Capitalism, competition, peace and security all go hand in hand. During the war years, Liberians were forced to endure over-priced phones, scratch cards and disrupted call services all because of the lack of competition.
The democratic space today has afforded other cellular companies to risk their venture capitals and invest in the Liberian telecommunications sector. Today, citizens can afford to call their relatives in Monrovia or the United States from a remote village way behind Weama Town in Gbarpolu County, all because of the competition and space created by dint of free enterprise.
The fact that Orange, a world leader in telecommunications with sales of 39 billion Euros in 2014, is entering the Liberian market to take over Cellcom is a swan song to our ears. For those of us that have grown accustomed to using the Cellcom network, with all its added advantages and consumer-hooking perks, we expect nothing less from this global cellular giant.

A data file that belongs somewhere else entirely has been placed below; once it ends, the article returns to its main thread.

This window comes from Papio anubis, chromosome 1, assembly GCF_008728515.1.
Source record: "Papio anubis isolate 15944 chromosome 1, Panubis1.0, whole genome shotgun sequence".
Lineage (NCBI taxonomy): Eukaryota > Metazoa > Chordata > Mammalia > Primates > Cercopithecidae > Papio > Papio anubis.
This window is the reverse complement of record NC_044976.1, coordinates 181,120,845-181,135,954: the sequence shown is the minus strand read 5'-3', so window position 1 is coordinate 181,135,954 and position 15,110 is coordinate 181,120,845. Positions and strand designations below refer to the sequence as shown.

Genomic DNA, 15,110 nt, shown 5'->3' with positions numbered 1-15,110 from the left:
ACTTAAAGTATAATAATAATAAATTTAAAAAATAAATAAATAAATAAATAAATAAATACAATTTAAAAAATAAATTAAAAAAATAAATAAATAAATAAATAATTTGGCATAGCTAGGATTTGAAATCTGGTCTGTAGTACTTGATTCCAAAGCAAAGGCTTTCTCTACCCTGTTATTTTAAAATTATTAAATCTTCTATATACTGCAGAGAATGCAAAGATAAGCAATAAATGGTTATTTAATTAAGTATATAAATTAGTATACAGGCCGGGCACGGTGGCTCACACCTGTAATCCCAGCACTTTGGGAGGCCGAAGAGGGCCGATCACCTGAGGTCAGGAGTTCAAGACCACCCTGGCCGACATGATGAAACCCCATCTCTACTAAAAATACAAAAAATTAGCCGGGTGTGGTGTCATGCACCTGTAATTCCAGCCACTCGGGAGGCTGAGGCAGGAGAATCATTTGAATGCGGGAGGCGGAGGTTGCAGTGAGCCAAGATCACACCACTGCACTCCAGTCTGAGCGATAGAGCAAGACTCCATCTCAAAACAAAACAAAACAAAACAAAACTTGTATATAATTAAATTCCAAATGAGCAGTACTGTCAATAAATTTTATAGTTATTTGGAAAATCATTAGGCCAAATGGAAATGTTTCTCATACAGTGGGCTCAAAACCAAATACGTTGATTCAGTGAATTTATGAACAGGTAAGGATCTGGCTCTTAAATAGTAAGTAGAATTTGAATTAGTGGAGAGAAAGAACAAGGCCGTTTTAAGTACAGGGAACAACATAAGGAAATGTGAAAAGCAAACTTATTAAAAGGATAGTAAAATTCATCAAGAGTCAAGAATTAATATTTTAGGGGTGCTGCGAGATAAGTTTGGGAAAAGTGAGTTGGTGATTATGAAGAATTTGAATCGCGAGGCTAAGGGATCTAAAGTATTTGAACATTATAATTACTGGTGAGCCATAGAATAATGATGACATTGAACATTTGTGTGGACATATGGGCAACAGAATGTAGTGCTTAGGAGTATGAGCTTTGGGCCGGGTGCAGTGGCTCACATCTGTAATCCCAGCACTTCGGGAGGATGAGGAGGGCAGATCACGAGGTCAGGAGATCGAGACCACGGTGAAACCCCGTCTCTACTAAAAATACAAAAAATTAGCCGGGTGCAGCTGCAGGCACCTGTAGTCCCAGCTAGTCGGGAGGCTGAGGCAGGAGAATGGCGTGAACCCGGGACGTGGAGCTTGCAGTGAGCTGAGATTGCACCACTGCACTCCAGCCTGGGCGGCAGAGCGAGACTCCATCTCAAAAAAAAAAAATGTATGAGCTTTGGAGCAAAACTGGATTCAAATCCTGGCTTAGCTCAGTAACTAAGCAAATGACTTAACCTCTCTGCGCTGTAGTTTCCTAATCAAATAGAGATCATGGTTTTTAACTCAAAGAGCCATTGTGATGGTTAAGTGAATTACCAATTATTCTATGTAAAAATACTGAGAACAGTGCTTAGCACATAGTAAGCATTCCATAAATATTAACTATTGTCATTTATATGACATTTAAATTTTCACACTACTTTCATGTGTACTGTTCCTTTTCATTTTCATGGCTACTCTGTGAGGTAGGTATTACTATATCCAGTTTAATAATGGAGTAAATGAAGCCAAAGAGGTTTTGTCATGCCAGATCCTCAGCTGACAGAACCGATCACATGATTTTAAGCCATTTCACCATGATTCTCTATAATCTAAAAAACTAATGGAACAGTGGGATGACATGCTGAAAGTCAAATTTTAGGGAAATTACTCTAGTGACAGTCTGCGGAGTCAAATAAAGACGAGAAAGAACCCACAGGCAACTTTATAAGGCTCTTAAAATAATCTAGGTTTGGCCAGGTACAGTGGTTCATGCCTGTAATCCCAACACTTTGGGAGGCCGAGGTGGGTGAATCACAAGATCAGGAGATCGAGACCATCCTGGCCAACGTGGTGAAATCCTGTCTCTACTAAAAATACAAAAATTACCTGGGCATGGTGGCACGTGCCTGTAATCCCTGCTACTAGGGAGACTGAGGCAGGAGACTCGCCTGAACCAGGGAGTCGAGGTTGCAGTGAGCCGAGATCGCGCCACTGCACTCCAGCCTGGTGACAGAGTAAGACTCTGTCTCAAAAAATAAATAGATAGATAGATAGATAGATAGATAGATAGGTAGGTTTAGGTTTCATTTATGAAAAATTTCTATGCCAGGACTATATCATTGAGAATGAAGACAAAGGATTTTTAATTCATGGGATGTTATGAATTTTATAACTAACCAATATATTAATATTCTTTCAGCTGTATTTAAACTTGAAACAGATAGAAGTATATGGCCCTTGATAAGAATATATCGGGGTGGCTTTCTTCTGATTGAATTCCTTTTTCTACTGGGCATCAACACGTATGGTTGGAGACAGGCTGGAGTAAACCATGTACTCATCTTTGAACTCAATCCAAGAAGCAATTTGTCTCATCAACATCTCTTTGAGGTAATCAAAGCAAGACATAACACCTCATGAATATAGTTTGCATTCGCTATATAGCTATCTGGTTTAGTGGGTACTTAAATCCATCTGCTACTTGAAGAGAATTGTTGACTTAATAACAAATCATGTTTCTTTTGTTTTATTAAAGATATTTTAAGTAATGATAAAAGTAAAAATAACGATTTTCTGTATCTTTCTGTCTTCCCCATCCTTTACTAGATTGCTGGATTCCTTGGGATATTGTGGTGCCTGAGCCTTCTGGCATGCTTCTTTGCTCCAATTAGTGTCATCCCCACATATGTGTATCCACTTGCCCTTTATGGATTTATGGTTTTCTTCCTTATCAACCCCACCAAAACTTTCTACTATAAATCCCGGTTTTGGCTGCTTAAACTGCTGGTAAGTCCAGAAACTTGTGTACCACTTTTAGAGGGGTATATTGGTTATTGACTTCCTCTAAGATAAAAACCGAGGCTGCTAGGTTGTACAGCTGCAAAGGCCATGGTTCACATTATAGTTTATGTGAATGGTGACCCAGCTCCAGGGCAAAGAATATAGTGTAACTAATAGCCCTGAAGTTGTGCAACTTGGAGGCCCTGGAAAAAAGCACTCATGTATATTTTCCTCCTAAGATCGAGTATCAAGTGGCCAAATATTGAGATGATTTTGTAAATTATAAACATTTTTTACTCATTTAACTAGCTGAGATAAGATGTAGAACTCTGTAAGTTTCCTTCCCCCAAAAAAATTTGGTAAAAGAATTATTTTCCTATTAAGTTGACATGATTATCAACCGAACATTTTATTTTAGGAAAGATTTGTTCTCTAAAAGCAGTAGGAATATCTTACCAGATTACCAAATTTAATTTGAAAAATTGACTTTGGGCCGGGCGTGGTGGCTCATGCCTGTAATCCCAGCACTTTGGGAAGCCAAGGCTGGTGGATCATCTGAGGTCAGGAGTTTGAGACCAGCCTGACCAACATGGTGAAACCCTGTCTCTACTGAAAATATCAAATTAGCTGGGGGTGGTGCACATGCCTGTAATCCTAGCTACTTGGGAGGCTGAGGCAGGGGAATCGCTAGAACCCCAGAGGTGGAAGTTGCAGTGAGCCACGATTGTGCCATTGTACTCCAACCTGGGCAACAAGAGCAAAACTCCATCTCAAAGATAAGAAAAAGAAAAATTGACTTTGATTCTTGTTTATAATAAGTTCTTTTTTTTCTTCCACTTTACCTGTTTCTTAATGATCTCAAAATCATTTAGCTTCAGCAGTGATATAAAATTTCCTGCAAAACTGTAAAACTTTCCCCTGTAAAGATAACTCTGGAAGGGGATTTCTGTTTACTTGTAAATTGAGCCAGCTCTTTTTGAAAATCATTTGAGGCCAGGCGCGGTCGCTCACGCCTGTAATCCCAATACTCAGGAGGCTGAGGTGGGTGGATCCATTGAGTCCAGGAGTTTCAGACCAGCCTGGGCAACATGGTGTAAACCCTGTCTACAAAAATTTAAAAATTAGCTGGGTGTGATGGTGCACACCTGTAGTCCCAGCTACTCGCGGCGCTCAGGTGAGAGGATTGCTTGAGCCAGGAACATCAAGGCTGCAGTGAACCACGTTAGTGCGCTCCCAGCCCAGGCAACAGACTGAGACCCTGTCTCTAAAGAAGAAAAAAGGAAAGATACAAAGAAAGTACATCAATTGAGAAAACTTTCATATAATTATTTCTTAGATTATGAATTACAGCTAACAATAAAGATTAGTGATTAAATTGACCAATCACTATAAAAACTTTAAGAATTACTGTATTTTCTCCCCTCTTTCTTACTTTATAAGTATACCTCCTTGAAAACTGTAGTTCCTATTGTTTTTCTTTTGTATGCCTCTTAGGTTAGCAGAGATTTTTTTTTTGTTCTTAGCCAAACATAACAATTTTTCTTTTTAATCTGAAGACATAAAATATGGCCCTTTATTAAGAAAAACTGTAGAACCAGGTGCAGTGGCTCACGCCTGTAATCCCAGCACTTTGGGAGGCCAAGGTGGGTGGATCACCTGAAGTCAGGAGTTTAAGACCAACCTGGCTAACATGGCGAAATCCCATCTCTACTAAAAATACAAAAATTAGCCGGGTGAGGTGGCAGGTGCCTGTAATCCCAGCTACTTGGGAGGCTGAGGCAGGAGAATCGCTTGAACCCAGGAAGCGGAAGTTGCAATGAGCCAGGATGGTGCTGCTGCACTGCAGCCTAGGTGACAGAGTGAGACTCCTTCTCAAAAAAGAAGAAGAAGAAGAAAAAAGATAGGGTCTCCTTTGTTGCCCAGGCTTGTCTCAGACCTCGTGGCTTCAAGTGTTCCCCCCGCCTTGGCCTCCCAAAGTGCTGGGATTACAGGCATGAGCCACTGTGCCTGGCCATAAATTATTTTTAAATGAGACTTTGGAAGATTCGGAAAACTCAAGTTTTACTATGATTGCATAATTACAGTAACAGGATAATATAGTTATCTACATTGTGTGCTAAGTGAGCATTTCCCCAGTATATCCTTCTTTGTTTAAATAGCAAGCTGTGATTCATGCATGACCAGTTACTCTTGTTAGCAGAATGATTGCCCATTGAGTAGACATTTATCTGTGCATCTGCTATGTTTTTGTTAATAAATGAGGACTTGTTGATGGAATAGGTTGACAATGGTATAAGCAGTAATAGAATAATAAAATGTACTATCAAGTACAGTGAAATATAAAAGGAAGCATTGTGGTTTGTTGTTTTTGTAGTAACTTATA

This is the main reason why we at the Capitol Times wholeheartedly welcome the Orange takeover, and join our president, Madam Ellen Johnson Sirleaf, in calling on Orange to “expand telecommunication services to our population and interconnectivity to our neighboring countries”.
When our people in the hinterland and far-flung parts of the country are connected with others, a lot of the socio-economic and political conundrums that bedevil them will be things of the past. Through their mobile networks, farmers can easily access information on high-yield seedlings and market outlets for their produce. In short, community members in places where networks had never before reached will be empowered through the mobile connectivity.
With the ensuing 2017 general and presidential elections spying us around the corner, Orange could not have come at a better time.
We welcome you.